Colbert Hills Golf Course
Interns learn golf course management from ground up
By Beth Bohn
Workers help prepare the golf course for public use. Several were student interns for K-State's golf management program.
If Drew Paske is a tad protective of "his" turf -- all 315 acres of it -- it's understandable.
After all, the Kansas State University student spent nine months preparing the turf for the university's 18-hole golf course, Colbert Hills, for its grand opening in 2000.
Paske was one of the K-State students who served as an intern at the northwest Manhattan golf course as part of K-State's golf course management program. He and his fellow interns have been learning golf course management from the ground up, literally.
"The turf students have been exposed to everything, including irrigation repair and design, drainage, scheduling of maintenance and seeding of the greens, as well as dealing with all the different types of grasses on the property," said David Gourlay, superintendent of Colbert Hills.
"It's probably been the most intense months they'll have in their careers," he said. "If they had been selected to do their internships at an established golf course, they probably would have been cutting grass all day. Here, they are being exposed to absolutely everything about golf course construction. Most people in the business never get this opportunity."
"It's been a great experience. I hadn't had much involvement with turf care before I worked at Colbert Hills. The experience has taught me more than what I could have learned in the classroom," he said.
As an intern, Paske put in some long days helping to prepare the course's turf.
"Turf care is always a demanding job, especially when you go through the first growing season like we did," he said. "It was important to pay attention to the job. One bad spot of turf can ruin the experience for golfers."
Interns typically work 40 to 44 hours a week and alternating weekends. The internships last six months.
Cody Reed, intern at Colbert Hills, spent his time with irrigation, reseeding and mowing work at the golf course.
"I think this has been a great opportunity for me to work at a world-class facility as it's just starting out," Reed said. "I've been learning a lot of things I didn't know."
Internships at Colbert Hills are part of K-State's golf course management program, which is the first of its kind in the nation to combine the traditional turf management aspect of golf course management with the business, hospitality and food service operations at 18-hole golf facilities.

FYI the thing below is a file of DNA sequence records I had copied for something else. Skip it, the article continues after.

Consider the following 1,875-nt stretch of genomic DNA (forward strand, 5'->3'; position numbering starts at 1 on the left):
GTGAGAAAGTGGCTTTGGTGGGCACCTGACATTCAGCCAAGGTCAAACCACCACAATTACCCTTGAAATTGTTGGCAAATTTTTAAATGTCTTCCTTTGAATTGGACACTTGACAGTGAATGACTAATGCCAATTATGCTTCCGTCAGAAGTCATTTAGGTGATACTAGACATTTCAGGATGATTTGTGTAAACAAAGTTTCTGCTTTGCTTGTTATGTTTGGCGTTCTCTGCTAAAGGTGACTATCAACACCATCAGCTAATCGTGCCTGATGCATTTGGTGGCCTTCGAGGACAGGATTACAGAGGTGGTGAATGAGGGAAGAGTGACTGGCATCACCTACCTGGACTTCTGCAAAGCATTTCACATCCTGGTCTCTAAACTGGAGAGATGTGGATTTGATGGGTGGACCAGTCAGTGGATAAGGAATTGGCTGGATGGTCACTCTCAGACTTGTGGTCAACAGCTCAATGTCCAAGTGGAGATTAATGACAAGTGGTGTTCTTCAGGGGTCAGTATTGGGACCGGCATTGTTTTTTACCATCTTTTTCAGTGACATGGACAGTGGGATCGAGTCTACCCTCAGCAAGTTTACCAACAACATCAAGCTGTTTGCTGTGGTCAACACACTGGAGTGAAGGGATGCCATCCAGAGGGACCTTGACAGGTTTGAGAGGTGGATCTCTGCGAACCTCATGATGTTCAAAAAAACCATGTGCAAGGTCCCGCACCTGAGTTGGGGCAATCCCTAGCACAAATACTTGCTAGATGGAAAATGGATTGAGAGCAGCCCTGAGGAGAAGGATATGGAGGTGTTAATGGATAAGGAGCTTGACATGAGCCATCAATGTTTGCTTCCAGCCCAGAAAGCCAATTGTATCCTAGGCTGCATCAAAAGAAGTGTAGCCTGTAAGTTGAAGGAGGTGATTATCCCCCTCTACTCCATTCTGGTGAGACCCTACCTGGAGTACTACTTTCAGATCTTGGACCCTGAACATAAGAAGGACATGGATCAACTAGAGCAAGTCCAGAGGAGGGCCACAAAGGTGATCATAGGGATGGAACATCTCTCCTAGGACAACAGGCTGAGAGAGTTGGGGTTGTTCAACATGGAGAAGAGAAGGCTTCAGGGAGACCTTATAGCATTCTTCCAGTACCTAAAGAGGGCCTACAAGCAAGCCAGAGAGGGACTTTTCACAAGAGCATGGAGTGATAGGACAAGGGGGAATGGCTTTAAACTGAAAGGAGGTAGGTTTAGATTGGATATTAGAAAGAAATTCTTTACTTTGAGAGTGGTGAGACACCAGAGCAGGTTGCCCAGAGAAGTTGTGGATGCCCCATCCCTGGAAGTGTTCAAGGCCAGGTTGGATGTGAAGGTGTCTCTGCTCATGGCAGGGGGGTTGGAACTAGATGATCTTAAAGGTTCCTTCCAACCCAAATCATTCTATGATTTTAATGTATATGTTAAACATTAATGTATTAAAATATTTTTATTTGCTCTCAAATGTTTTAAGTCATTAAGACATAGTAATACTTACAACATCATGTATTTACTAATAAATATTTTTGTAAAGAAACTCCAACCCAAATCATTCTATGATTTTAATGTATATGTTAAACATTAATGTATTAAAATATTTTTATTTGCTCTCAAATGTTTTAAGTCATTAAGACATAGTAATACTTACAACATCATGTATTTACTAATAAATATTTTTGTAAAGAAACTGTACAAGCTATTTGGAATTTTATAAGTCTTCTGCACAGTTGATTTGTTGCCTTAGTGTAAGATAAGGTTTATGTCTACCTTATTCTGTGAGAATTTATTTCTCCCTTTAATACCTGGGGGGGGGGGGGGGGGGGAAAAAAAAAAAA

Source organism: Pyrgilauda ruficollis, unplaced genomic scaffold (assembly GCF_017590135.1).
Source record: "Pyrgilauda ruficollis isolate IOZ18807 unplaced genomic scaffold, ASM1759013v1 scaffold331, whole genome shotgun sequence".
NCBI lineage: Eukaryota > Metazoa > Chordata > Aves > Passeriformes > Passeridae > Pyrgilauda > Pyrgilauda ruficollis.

"Having the golf course management program puts K-State leaps and bounds ahead of other colleges and universities," Paske said. Currently a student worker at Colbert Hills, Paske will serve his second internship at the golf course this summer. This time he'll be learning about clubhouse management.
"I would like to become a club manager, and later, if I feel comfortable, I'll try to become a golf course superintendent," he said.
John Clouse, intern at Colbert Hills, switched his major from turf management to golf course management when K-State made the program available. Serving at Colbert Hills has confirmed his career plans.
"I think I will enjoy running a golf course one day, including battling Mother Nature and all the other challenges," he said.
Even before playing a round of golf at Colbert Hills, Paske, Reed and Clouse said they knew the course well and agreed that golfers are in for a treat.
"This is the most challenging golf course I've seen and have worked for," said Clouse, who added that when he graduates he would consider a position with a golf course involved with a rebuilding or green enhancement project, based on his experiences with developing Colbert Hills.
"The beauty of Colbert Hills is just endless," Paske said. "One of the things our bosses have told us is to 'take pride in this.' I think this will be one of my best achievements to be part of this. It's been a great experience."